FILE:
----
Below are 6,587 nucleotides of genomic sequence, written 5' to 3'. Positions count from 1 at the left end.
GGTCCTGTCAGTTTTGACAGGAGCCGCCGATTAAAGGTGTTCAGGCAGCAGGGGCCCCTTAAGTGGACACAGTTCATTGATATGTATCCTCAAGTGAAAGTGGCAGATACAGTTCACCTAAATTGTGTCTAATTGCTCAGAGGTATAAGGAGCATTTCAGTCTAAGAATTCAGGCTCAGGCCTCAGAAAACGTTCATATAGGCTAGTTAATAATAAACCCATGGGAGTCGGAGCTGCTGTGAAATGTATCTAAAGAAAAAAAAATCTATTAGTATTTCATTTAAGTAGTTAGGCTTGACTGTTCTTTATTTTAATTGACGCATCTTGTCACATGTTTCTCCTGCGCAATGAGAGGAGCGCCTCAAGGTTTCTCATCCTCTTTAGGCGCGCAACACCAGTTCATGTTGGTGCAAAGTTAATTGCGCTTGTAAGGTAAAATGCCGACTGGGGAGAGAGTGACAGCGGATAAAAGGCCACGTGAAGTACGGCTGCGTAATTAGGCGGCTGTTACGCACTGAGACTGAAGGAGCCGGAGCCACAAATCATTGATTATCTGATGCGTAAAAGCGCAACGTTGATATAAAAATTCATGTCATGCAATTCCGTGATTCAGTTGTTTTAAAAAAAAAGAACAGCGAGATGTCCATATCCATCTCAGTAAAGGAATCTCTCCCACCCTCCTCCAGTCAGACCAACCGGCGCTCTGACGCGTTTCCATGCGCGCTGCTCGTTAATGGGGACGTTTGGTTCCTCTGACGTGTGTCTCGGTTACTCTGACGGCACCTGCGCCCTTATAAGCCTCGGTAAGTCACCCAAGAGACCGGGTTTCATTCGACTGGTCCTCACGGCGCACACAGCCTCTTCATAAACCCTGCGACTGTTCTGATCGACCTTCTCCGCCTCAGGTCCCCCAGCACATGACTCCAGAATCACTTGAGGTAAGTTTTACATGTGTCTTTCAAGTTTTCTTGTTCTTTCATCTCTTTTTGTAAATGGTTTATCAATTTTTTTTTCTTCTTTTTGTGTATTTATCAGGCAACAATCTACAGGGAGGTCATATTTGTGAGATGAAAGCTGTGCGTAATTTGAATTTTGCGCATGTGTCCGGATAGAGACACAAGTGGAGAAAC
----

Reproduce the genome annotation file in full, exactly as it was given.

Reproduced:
Below are 6,587 nucleotides of genomic sequence, written 5' to 3'. Positions count from 1 at the left end.
GGTCCTGTCAGTTTTGACAGGAGCCGCCGATTAAAGGTGTTCAGGCAGCAGGGGCCCCTTAAGTGGACACAGTTCATTGATATGTATCCTCAAGTGAAAGTGGCAGATACAGTTCACCTAAATTGTGTCTAATTGCTCAGAGGTATAAGGAGCATTTCAGTCTAAGAATTCAGGCTCAGGCCTCAGAAAACGTTCATATAGGCTAGTTAATAATAAACCCATGGGAGTCGGAGCTGCTGTGAAATGTATCTAAAGAAAAAAAAATCTATTAGTATTTCATTTAAGTAGTTAGGCTTGACTGTTCTTTATTTTAATTGACGCATCTTGTCACATGTTTCTCCTGCGCAATGAGAGGAGCGCCTCAAGGTTTCTCATCCTCTTTAGGCGCGCAACACCAGTTCATGTTGGTGCAAAGTTAATTGCGCTTGTAAGGTAAAATGCCGACTGGGGAGAGAGTGACAGCGGATAAAAGGCCACGTGAAGTACGGCTGCGTAATTAGGCGGCTGTTACGCACTGAGACTGAAGGAGCCGGAGCCACAAATCATTGATTATCTGATGCGTAAAAGCGCAACGTTGATATAAAAATTCATGTCATGCAATTCCGTGATTCAGTTGTTTTAAAAAAAAAGAACAGCGAGATGTCCATATCCATCTCAGTAAAGGAATCTCTCCCACCCTCCTCCAGTCAGACCAACCGGCGCTCTGACGCGTTTCCATGCGCGCTGCTCGTTAATGGGGACGTTTGGTTCCTCTGACGTGTGTCTCGGTTACTCTGACGGCACCTGCGCCCTTATAAGCCTCGGTAAGTCACCCAAGAGACCGGGTTTCATTCGACTGGTCCTCACGGCGCACACAGCCTCTTCATAAACCCTGCGACTGTTCTGATCGACCTTCTCCGCCTCAGGTCCCCCAGCACATGACTCCAGAATCACTTGAGGTAAGTTTTACATGTGTCTTTCAAGTTTTCTTGTTCTTTCATCTCTTTTTGTAAATGGTTTATCAATTTTTTTTTCTTCTTTTTGTGTATTTATCAGGCAACAATCTACAGGGAGGTCATATTTGTGAGATGAAAGCTGTGCGTAATTTGAATTTTGCGCATGTGTCCGGATAGAGACACAAGTGGAGAAAC